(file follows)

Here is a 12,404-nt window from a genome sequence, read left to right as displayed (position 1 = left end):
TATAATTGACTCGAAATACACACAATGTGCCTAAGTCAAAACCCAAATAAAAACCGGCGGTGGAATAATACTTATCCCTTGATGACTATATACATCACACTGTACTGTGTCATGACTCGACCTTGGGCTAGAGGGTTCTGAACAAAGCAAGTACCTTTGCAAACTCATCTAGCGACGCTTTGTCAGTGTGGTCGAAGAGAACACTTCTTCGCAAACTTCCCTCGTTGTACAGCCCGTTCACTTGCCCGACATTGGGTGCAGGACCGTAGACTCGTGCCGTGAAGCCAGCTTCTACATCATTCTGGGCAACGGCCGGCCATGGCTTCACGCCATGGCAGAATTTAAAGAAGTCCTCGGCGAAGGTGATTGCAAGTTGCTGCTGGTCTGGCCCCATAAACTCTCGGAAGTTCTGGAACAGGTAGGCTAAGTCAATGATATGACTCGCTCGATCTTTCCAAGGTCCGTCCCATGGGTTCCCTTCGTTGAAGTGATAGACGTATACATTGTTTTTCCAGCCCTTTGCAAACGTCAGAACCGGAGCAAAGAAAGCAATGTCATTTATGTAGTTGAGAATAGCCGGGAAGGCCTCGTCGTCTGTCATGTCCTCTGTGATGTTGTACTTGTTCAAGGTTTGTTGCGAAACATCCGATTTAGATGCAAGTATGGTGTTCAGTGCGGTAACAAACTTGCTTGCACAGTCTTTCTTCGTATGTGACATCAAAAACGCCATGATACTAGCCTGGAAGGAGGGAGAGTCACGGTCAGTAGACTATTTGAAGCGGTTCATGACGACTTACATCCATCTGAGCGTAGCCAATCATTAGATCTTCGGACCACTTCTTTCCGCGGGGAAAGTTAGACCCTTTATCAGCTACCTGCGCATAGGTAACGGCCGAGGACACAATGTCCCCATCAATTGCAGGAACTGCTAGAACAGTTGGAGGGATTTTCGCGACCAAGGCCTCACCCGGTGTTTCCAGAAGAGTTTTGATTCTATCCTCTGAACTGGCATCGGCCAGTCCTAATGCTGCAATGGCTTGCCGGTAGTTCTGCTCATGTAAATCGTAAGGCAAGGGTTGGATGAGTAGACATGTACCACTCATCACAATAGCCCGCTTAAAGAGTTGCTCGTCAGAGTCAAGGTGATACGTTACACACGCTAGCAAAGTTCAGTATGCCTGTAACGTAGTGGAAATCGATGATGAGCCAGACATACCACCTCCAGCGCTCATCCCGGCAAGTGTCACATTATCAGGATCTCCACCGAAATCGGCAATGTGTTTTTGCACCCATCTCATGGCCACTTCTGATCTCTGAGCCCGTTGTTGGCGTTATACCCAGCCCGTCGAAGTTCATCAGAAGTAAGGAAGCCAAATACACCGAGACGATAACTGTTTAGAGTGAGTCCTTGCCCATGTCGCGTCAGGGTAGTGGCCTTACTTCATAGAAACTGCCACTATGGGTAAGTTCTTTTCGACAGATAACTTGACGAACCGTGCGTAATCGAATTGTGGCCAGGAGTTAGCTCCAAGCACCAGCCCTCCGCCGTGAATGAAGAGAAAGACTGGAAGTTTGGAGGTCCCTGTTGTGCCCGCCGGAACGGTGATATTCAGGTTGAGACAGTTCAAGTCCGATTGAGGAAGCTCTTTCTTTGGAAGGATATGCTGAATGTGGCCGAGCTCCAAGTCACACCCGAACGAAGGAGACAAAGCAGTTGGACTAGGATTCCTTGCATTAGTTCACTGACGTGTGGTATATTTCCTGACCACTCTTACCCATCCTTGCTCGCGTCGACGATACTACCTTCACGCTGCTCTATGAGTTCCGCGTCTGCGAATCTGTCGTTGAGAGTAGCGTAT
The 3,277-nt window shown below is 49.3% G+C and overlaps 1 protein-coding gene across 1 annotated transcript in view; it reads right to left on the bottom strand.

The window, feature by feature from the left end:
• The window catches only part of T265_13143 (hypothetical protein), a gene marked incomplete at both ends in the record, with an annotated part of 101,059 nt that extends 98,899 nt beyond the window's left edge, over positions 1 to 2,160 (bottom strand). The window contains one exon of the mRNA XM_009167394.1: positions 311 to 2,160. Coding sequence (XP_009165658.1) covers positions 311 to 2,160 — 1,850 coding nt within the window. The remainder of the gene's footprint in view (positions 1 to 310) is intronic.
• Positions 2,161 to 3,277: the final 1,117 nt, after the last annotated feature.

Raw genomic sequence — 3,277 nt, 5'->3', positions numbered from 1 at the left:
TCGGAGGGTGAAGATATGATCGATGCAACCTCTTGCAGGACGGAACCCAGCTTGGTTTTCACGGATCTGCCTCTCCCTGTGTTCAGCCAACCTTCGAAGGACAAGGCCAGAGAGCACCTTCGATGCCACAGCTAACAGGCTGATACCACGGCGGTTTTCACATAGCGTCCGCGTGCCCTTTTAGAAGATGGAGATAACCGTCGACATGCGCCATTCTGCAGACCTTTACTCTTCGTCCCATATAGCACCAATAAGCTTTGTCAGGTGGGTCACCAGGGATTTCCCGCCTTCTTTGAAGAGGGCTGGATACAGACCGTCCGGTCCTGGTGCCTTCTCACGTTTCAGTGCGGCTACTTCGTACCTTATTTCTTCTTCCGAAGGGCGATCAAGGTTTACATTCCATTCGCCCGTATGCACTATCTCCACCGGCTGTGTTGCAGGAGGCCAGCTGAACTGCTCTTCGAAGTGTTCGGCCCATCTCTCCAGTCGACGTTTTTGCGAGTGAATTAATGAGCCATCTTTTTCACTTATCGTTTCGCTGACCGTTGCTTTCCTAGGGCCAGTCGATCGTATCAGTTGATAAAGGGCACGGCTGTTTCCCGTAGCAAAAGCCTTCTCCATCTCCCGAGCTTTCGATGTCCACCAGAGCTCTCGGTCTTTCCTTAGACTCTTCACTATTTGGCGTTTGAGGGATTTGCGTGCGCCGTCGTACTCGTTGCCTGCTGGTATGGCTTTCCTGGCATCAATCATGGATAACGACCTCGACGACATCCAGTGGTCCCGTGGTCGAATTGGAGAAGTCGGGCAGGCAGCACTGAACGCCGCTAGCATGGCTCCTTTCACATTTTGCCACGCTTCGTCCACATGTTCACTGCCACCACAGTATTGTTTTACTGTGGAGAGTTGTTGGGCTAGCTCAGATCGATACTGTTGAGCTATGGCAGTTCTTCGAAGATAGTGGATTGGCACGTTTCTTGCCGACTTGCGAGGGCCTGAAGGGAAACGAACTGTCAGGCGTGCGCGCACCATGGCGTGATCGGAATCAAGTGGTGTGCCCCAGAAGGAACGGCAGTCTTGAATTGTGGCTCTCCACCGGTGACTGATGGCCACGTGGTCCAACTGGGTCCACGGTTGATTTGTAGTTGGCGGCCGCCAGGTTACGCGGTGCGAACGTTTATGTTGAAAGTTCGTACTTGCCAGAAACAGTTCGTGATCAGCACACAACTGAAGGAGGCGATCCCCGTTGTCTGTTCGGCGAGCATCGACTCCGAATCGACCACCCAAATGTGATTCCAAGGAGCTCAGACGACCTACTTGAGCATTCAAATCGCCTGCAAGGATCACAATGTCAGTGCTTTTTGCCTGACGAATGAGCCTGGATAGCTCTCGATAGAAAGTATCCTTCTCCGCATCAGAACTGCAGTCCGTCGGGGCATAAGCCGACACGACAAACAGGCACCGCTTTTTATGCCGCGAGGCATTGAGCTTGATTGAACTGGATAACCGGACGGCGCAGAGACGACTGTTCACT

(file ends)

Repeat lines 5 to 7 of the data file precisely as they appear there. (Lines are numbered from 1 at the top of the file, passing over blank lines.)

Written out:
• The window catches only part of T265_13143 (hypothetical protein), a gene marked incomplete at both ends in the record, with an annotated part of 101,059 nt that extends 98,899 nt beyond the window's left edge, over positions 1 to 2,160 (bottom strand). The window contains one exon of the mRNA XM_009167394.1: positions 311 to 2,160. Coding sequence (XP_009165658.1) covers positions 311 to 2,160 — 1,850 coding nt within the window. The remainder of the gene's footprint in view (positions 1 to 310) is intronic.
• Positions 2,161 to 3,277: the final 1,117 nt, after the last annotated feature.

Raw genomic sequence — 3,277 nt, 5'->3', positions numbered from 1 at the left: